Association for Behavior Analysis International

The Association for Behavior Analysis International® (ABAI) is a nonprofit membership organization with the mission to contribute to the well-being of society by developing, enhancing, and supporting the growth and vitality of the science of behavior analysis through research, education, and practice.


31st Annual Convention; Chicago, IL; 2005

Event Details

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Symposium #466
Preference Assessments in Differing Populations
Tuesday, May 31, 2005
12:00 PM–1:20 PM
Stevens 1 (Lower Level)
Area: DDA; Domain: Applied Research
Chair: Jason C. Bourret (New England Center for Children)
Discussant: Richard B. Graff (New England Center for Children)
CE Instructor: Richard B. Graff, Ph.D.
Abstract: The three studies presented in this symposium all represent the application of preference assessment methods with unique populations or the modification of preference assessment methods to address the specific challenges posed by certain populations. The first study involved the identification of reinforcers for individuals diagnosed with emotional/behavioral disorders, and the validation of the outcomes of preference assessments with these individuals by measuring their effects when delivered contingent upon on-task behavior. The second study entailed a modification of preference assessment methods to assess olfactory stimuli with participants diagnosed with Prader-Willi Syndrome. In the third study, the effects the presence of highly-, moderately-, and lowly-preferred items on problem behavior and on various types of play between children diagnosed with autism and their siblings was examined.
An Evaluation of a Brief Multiple-Stimulus Preference Assessment with Adolescents with Emotional/Behavioral Disorders (E/BD) in an Educational Setting
THOMAS S. HIGBEE (Utah State University), Nancy W. Paramore (Utah State University)
Abstract: The brief multiple-stimulus without replacement (MSWO) preference assessment has been demonstrated to accurately and efficiently identify reinforcers for individuals with developmental disabilities. In an attempt to determine its utility for individuals with less severe cognitive impairments, we conducted MSWO preference assessments with three adolescent boys with emotional/behavioral disorders (E/BD) within the context of their public school educational program. The reinforcing effects of stimuli identified as high-, medium-, and low-preference were then evaluated using an alternating treatment design where, following an initial baseline, stimuli were delivered contingent on on-task behavior. High-preference stimuli produced the highest percentages of on-task behavior for all three participants.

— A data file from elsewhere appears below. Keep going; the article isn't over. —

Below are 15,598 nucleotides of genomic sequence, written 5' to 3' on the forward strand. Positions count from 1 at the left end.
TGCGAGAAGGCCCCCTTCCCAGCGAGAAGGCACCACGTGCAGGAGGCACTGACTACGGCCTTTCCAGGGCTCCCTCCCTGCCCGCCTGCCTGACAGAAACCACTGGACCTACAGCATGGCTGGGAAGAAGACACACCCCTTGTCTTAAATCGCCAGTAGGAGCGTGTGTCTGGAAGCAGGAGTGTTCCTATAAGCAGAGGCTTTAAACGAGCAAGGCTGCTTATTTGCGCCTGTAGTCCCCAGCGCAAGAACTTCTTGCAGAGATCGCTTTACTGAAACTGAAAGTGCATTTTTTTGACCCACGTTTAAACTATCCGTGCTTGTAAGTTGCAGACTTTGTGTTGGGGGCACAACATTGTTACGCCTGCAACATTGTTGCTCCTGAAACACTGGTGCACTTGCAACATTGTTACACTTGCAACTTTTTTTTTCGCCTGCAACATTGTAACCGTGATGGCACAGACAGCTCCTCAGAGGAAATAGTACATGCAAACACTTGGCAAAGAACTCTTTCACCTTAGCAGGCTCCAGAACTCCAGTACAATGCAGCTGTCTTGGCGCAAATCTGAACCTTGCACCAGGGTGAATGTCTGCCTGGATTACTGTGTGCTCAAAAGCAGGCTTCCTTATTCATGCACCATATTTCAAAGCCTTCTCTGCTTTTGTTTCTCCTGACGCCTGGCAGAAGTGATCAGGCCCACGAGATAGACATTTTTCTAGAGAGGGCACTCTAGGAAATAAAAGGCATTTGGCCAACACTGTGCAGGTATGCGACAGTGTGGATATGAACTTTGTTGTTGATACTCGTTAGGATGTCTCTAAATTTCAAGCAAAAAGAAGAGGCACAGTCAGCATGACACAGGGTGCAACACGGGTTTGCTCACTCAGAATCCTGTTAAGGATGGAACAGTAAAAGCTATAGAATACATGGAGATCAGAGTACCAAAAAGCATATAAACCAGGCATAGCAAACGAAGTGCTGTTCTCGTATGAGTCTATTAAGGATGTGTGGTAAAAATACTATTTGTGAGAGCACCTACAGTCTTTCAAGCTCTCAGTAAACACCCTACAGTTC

Assessment of preference for olfactory stimuli in individuals with Prader-Willi Syndrome
SARAH E. BLOOM (University of Florida), Brian A. Iwata (University of Florida)
Abstract: This study examines preference for olfactory stimuli in individuals with Prader-Willi Syndrome (PWS). Results of a previous study (DeLeon, Iwata & Roscoe, 1997) showed that edible stimuli tend to “displace” leisure stimuli downward when both are present in mixed arrays. We attempted to replicate these findings and to extend them to olfactory stimuli, which may have special relevance to the PWS population for whom food reinforcers are contraindicated. We conducted a series of three paired-stimulus preference assessments (edible vs. leisure, leisure vs. olfactory, and edible vs. olfactory) with 10 PWS participants. Results indicated that most but not all participants preferred edible stimuli over stimuli from other classes. Individuals for whom olfactory stimuli were more preferred than leisure stimuli participated in a subsequent reinforcer assessment (concurrent arrangement) to determine whether olfactory stimuli were preferred when presented contingent upon performance of a vocational response. Individuals for whom olfactory stimuli were the least preferred participated a single-operant reinforcer assessment to determine whether olfactory stimuli had any reinforcing capability.
Using Free-Operant Preference Assessments to Select Toys for Free Play Between Children with Autism and Their Siblings
RACHAEL A. SAUTTER (Western Michigan University), Linda A. LeBlanc (Western Michigan University), Jill Gillett (Western Michigan University)
Abstract: Stimulus properties of toys may impact the type and amount of play observed between children with autism and their playmates. Six children with autism and their siblings participated. Separate free operant preference assessments were conducted with toys in two categories: highly sensory stimulating toys and non-sensory developmentally oriented toys. Highly preferred items and moderate to low preferred items from each category were then introduced into free play observations with children with autism and their sibling. Data were collected on the occurrence of several types of play (e.g., solitary, parallel, interactive, pretend) and problem behavior (e.g., stereotypy, aggression). Generally, highly preferred sensory items were associated with more problem behavior and solitary play while developmentally oriented toys that were moderately preferred produced the most interactive play and least problem behavior. Implications for sibling interventions are discussed.



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